Critical Care Team
SICU critical care team is multidisciplinary. It consists of the attending physician, Critical Care Medicine fellows, residents and interns from the Departments of Anesthesiology, Emergency Medicine, Interventional Radiology, Neurosurgery, OB/GYN, Surgery,and Urology, Acute Care Nurse Practitioners, Clinical Nurse Specialists, Critical Care Nurses, Registered Dietitians, Doctors of Pharmacy, Respiratory Therapists, Physical Therapists, Patient Care Technicians, and medical students.
Day Fellows/Residents arrive
Sign out (Attendings, Fellows, and Charge RNs), examine patients, Residents initiate
Formulate Plans, tie up loose ends
Daily teaching session on
Tuesday, Wednesday, Thursday
Afternoon rounds at the discretion of Day Attending
Night Fellows/Residents arrive
Sign out (Fellows and Charge RNs), examine patients
Evening teaching session – Fellow to Resident
Night residents will review other labs and physiologic data; Documentation/notes
Residents should arrive by 6:00 am (day shift) or 6:00 pm (night shift). Handoff should be thorough and should occur at the patient bedside. A thorough handoff will include a patient summary and discussion of relevant procedures, labs, and imaging. Generally, rounds begin between 08:00-08:30 for the RED and BLUE services. Discuss the timing of daily rounds with your fellow. Prior to rounds, the residents are responsible for examining all of their patients together with the resident or nurse practitioner from the previous shift, talking with the patient’s nurse, collecting and reviewing all patient data from overnight, and being armed with all the pertinent information that will be part of the plan including consultant recommendations (some in the electronic medical record and some in paper chart at bedside), radiologic exams, laboratory values, and historical information pertinent to the patient’s trajectory.
Although morning rounds are slightly different from week to week with different attendings, there is a general format that is followed. The resident should give a full presentation for all new patients. For established patients, you should begin by delineating the patient’s current ICU problems, describing any overnight events, then presenting the most current data in a system by system fashion.Your co-resident/NP will be responsible for entering orders/medications, updating the glass doors with daily goals discussed on rounds, and ordering other labs/imaging as determined during rounds. Afternoon rounds will occur at the discretion of the day attending and will followup on the morning plans, address events, results, and changes throughout the day and allow for new problem-solving before handing off to the Night ICU team. In the evening, rounds will run in a similar fashion, typicallystarting around 20:00-22:00 for both the red and blue services. Start times may be more flexible and will vary at the attending/ fellow‘s discretion. Generally, the night shift should follow through with the day team’s plan unless there are significant changes in patient condition.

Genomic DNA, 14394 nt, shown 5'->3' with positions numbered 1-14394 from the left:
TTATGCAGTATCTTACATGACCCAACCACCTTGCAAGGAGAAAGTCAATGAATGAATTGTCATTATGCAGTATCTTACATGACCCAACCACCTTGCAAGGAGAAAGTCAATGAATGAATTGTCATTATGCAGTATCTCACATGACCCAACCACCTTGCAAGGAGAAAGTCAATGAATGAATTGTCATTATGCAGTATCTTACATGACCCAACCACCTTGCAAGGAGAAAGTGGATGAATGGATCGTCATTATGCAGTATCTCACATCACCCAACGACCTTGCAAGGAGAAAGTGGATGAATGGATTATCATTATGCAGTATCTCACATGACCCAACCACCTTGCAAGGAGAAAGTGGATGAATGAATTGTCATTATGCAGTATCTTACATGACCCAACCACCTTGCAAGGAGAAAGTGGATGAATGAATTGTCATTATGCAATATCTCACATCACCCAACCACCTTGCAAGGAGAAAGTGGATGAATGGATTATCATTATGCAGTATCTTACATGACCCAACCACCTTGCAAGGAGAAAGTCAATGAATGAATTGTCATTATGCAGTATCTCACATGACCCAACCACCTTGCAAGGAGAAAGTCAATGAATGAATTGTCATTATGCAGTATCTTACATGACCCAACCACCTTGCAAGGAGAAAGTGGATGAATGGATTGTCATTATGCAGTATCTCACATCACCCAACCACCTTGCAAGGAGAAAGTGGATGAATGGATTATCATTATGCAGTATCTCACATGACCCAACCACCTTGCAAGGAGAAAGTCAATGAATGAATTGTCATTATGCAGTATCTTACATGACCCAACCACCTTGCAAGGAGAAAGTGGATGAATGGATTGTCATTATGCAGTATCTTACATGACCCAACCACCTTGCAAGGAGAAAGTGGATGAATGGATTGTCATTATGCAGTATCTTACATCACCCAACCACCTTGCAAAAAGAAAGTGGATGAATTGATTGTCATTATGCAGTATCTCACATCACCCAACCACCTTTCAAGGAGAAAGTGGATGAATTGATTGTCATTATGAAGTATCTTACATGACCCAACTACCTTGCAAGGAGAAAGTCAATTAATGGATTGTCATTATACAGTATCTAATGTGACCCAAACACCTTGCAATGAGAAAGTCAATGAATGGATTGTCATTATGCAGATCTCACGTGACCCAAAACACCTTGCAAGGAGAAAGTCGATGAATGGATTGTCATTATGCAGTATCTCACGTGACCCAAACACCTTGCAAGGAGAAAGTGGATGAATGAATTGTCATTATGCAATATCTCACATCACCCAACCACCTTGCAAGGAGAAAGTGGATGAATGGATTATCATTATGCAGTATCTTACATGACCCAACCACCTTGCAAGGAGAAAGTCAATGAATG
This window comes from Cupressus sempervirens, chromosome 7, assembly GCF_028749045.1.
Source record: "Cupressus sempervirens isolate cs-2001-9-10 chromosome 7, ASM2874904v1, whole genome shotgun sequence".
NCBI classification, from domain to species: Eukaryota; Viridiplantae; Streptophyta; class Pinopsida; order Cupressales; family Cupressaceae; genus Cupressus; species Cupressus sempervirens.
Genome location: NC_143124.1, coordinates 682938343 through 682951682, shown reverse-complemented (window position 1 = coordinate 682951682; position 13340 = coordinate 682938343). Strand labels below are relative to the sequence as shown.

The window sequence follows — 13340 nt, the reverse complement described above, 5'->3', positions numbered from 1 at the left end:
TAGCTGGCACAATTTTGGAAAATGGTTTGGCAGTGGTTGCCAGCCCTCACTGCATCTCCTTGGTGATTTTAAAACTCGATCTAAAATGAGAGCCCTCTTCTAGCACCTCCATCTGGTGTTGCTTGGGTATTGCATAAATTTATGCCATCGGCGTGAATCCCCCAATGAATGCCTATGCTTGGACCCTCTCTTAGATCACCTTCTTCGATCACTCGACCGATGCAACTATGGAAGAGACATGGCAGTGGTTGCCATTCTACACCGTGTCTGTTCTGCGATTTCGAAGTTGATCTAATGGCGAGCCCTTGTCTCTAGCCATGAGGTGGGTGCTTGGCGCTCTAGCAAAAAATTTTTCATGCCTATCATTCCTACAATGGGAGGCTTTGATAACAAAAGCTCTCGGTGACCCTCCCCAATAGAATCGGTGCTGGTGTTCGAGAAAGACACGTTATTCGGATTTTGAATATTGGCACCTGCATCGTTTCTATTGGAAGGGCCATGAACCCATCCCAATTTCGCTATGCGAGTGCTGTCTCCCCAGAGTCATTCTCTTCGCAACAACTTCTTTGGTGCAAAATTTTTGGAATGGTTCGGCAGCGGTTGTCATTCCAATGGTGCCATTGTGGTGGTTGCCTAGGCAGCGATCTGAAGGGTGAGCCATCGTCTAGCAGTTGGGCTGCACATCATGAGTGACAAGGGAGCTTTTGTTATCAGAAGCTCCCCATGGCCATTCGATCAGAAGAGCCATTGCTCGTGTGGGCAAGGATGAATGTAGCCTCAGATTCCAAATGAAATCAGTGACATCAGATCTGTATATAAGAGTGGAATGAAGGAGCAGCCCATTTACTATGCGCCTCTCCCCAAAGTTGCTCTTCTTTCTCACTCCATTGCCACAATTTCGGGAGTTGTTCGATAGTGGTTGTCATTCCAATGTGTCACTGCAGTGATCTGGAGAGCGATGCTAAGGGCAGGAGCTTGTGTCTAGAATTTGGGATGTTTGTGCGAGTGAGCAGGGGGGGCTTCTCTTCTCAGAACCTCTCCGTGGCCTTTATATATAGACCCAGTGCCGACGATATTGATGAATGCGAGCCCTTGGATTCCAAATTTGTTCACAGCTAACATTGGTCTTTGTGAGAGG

We strictly follow the ACGME guidelines required for interns and residents. Interns and residents are required to keep track of their own hours each day. It is for this reason that the current resident schedule consists of 12 hours shift with ~ 1 hour for sign-in and sign out. The day team should not arrive any earlier than 6am, which will allow them to stay until at least 7 pm that night. The night team must leave by 8:00am if they are to return at 6:00pm to comply with the 10-hour between shift rule. When the 8:00- time point arrives, the resident must leave. Any issues with residents regarding work-hour limits should be immediately reported to Dr. Justin Knittel (firstname.lastname@example.org) or Kendra Gregory (email@example.com)
Resident call schedule will be completed by Kendra Gregory
(firstname.lastname@example.org) and distributed in a timely fashion. Teams are made up of
an attending, a fellow and 3 clinicians made up of a combination of advanced practice
clinicians (NP / PA’s), residents, and interns from various departments. The SICU has 36
beds which means each team can carry up to 18 patients at a time, up to 6 patients per
clinician. Each shift is 12 hours with signouts being at 6am and 6pm. The Fellow will
assign patients appropriate to the level of the clinician, attempting to preserve
graduated responsibility with more junior clinicians allowed more time for more in depth
thinking, learning, and reading. Additionally, sometimes if enough interns, a team of 6
patients will be split between 2 interns.
Residents may trade shifts among themselves with approval of the service attending
and Kendra Gregory. (NO RESIDENT SHOULD EVER WORK TWO CONSECUTIVE
There will always be at least 2 fellows in the SICU, 24 hours a day-7 days a week, and they will be on a day-night shift system.If there is ever a time when no fellow is in the ICU (emergencies, illnesses, etc.), the attending will function as both attending and fellow. Close communication with the fellow is essential for optimal patient care. YOU WILL NEVER BE FAULTED FOR CALLING TOO OFTEN. Any time a patient has an unexpected change in clinical course or a resident is unsure about a management decision, the fellow should be contacted. Fellows are expected to be at the bedside of acutely unstable patients
The attendings cover the SICU in shifts. The day attendings (who will be present from 7 a.m. until 7 p.m.) are responsible for running morning rounds and delineating the general management plan for all patients. The attending is ultimately responsible for the management of the team’s patients; however, the fellow should receive the first phone call from residents for changes in clinical status or when a resident is unsure about a management decision.